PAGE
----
Now, you would assume that a) he is clearly in need of medical treatment and b) he doesn’t have a job so doesn’t really have any means to pay for prescriptions, you would think that the supposed free healthcare system we operate in the UK, would provide.

But it doesn’t.

If you take a look at the NHS website, it explains that there are only a handful of exemptions to prescription charges and unless you’re on income support or income related job seekers allowance, you still have to pay. Of course, homeless people rarely are on these schemes, leaving them very little access to medical treatment.

I think my tax bill is very high. But, every month when I took at my payslip and see how much has been taken off by the government before I even get to see it, I take some comfort in the fact that it is going to help those less fortunate than me, I mean that’s the point of having a social welfare state right? But incidents like this make you question, how many people are slipping through the gaps?

Meeting Matt

Friday, July 1st, 2011 | Foundation, Humanism

Often, volunteering with the Humanist Action Group is a very rewarding experience. We always receive positive feedback on the homeless outreach work we do. However, sometimes, it’s heartbreaking.

Last week, myself and Katie were out out on the usual run, when we encountered a man sat at the bottom of Briggate. He was very memorable because of the amount of blood covering his eye and nose.

Having sat down to talk to him, we soon discovered that only about fifteen minutes before we arrived, he had been badly assaulted by a group of young men.

After finding an eye witness and taking his details should the police be able to do anything, we walked Matt up to Leeds General Infirmary to get him checked out. Despite having a headache he thankfully seemed still coherent, but you can’t be too careful with blows to the head.

My point is though, who does that?

Who just goes up to someone and starts kicking them in the head? Or tramp whacking was Matt described it.

I’ll be honest, normally I would be a little dubious of such a story, but having had it entirely collaborated by an eye witness you have to wonder to yourself what kind of sick bastard would do such a thing. It degrades your faith in humanity.

Matt was clearly an intelligent guy who had been down on his luck; on the way to the hospital he discussed various programming languages with me, and the various flavours of physics with Katie. If it can happen to Matt, it can happen to anyone.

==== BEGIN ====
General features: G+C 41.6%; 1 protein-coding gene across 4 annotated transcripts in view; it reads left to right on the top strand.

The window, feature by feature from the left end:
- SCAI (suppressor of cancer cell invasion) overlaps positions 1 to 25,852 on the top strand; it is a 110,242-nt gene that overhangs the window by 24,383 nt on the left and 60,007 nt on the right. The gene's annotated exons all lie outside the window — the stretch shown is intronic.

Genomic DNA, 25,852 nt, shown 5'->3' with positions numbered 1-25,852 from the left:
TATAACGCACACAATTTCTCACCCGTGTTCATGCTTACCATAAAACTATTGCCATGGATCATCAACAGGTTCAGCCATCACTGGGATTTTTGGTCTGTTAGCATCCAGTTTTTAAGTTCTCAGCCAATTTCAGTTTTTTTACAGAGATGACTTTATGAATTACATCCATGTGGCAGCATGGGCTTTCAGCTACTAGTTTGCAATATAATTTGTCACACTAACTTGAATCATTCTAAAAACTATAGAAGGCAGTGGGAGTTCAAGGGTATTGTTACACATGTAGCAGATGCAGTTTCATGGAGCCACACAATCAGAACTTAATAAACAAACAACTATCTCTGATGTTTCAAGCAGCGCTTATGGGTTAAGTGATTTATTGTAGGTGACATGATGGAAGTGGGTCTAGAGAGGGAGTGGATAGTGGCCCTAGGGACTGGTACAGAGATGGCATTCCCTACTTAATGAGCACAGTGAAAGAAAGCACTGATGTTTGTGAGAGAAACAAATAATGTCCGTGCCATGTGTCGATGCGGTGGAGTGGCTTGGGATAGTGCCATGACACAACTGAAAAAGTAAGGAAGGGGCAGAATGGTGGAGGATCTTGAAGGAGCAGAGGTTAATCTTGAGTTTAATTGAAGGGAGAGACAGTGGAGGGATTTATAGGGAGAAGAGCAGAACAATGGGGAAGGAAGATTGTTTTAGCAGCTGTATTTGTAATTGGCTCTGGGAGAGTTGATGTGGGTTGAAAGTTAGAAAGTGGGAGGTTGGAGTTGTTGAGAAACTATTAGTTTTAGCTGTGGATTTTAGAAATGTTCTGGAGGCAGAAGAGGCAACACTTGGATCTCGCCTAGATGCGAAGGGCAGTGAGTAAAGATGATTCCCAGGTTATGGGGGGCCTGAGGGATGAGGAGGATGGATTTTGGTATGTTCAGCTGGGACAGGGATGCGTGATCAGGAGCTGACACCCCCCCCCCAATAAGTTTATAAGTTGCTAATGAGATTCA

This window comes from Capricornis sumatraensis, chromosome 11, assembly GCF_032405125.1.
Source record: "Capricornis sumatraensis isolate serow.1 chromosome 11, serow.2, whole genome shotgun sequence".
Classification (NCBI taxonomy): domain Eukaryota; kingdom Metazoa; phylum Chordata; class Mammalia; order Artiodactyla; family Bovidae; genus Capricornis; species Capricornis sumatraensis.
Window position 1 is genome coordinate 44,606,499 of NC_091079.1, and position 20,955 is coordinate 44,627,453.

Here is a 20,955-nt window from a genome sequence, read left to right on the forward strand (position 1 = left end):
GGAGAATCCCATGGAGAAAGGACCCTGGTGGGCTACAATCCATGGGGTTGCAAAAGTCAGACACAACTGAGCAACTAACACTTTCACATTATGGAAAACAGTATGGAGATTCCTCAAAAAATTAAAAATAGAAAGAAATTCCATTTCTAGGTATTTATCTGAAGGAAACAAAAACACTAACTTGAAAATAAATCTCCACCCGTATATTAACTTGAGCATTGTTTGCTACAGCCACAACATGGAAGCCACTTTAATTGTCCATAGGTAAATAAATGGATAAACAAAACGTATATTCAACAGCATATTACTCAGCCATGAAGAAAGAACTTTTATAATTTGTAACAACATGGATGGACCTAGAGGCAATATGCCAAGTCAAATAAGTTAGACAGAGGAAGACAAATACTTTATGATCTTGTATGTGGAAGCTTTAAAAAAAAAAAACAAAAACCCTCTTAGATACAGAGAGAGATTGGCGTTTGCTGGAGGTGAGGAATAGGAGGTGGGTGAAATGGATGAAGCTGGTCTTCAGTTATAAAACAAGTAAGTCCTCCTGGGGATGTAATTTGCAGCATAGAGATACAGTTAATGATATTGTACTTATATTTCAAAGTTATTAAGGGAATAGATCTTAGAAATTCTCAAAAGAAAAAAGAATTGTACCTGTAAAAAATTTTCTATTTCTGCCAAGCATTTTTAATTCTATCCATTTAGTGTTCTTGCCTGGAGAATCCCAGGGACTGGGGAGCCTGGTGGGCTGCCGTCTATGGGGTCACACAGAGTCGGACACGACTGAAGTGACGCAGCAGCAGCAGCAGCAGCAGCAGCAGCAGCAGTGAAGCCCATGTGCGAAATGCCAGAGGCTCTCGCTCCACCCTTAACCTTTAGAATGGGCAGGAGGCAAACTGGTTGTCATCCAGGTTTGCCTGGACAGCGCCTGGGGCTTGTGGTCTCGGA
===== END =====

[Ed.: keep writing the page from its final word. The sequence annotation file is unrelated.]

Yet somehow, some individuals, luckily a very, very small minority of our society, think it is OK to abuse people like Matt.

Luckily, there is something we can do. Getting out there and making a difference not only provides a valuable service but also has an incredibly powerful psychological impact, showing that people do care.

As such, I would like to take this opportunity to says thank you to everyone who has been involved with HAG work over the years. It is times like this that really remind you why it is important.

An open letter to David Cameron

Wednesday, January 27th, 2010 | Humanism, Religion & Politics

I seem to be writing a lot of open letters these days. It’s mainly for two reasons. The first is that it’s a lot cheaper to write an open letter than one you post in the traditional matter – the cost of a stamp may not seem much but actually I need to buy a book of stamps and a pack of envelopes, I then use one of which and the rest eventually get lost which is a waste not to mention the huge cost of my time for doing all this. The second is of course that Royal Mail would probably lose the letter at the end of all that. But anyway…

Having read the recent BHA e-bulletin, Pepper kindly pointed me in the direction of this Conservative blog post in which David Cameron is quoted as saying

take me to a humanist soup kitchen

Given that David was at the time talking about religiously-inspired volunteering (as opposed to volunteering carried out simply because you have good morals and care about your fellow human being) it seems appropriate to use the Biblical quote “ask and you shall receive.”

As a consequence I would like to extend an invitation to Mr. Cameron to spend an evening with the Humanist Action Group here in Leeds which regularly go out to offer soup and hot drinks to the homeless living on the streets.

Come spend some time helping out – not because your god or your holy book tells you to but purely on the basis that it’s the right thing to do. I’m sure many religious people volunteer for the same motives but the suggestion that volunteering is purely the pursuit of the religious is simply beyond laughable.

Even a quick glance at statistics show that the non-religious give more to the charity than the religious do. But of course that doesn’t even begin to paint an accurate picture because most non-believers don’t give to charity in the name of atheism so the actual higher is much higher.

So come down, spend some time volunteering in Leeds, see how it’s possible to give out a cup of coffee without a verse from a holy book cleverly inscribed on the lid.

Looking forward to hearing from you,
Chris Worfolk